Concrete is selected for improvements to Interstate 20 in Richland County, South Carolina largely due to the project's minimal disruption to traffic and the product's long-life.
To minimize construction delays and maximize project life, the Maryland State Highway Administration chose concrete overlay for a Washington, DC feeder corridor.
North Carolina Department of Transportation utilized the design-build method to integrate three separate concrete pavement projects that will complete the I-485 and widen I-85 northeast of Charlotte.
Interstate 75 in Dooly County, Georgia was originally constructed in 1961 as a four-lane concrete roadway; two additional lanes were added in the 1990s. After 53 years of service with high traffic volume, improvements were needed to replace the original four lanes and widen the outside shoulders.
Chicago serves as the nation’s largest rail center. To support the continued growth in the rail and truck transport business throughout the region, Union Pacific constructed the $370 million Joliet Intermodal Terminal located approximately 45 miles southwest of Chicago. The facility not only provided greater container capacity, it also improved rail traffic efficiencies in and around Chicago.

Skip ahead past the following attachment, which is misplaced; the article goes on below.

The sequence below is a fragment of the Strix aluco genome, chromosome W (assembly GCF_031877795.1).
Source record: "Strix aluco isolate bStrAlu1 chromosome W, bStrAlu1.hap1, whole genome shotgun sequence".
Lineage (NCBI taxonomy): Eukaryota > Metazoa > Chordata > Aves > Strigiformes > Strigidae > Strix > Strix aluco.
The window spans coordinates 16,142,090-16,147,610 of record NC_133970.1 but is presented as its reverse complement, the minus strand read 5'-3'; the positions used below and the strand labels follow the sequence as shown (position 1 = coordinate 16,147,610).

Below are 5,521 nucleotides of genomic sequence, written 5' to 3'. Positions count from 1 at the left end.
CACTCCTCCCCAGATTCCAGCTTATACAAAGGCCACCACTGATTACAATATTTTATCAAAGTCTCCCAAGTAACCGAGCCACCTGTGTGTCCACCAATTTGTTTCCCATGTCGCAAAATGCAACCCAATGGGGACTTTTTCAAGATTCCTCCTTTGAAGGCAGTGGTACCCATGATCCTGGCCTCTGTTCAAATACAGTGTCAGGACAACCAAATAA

Early in 2009, a 9.5-mile long two-lane concrete overlay project was completed on route V18 in Poweshiek County near Brooklyn, Iowa. Manatts, Inc., was the contractor and completed the project using a GOMACO slipform paver. Reports from the project indicated a high degree of success and a potentially bright future for stringless technology.
The National Concrete Pavement Technology Center offers a Guide to the Design of Concrete Overlays Using Existing Methodologies which provides the key elements of the six major types of concrete overlays along with specifics on materials, typical sections, and important construction elements.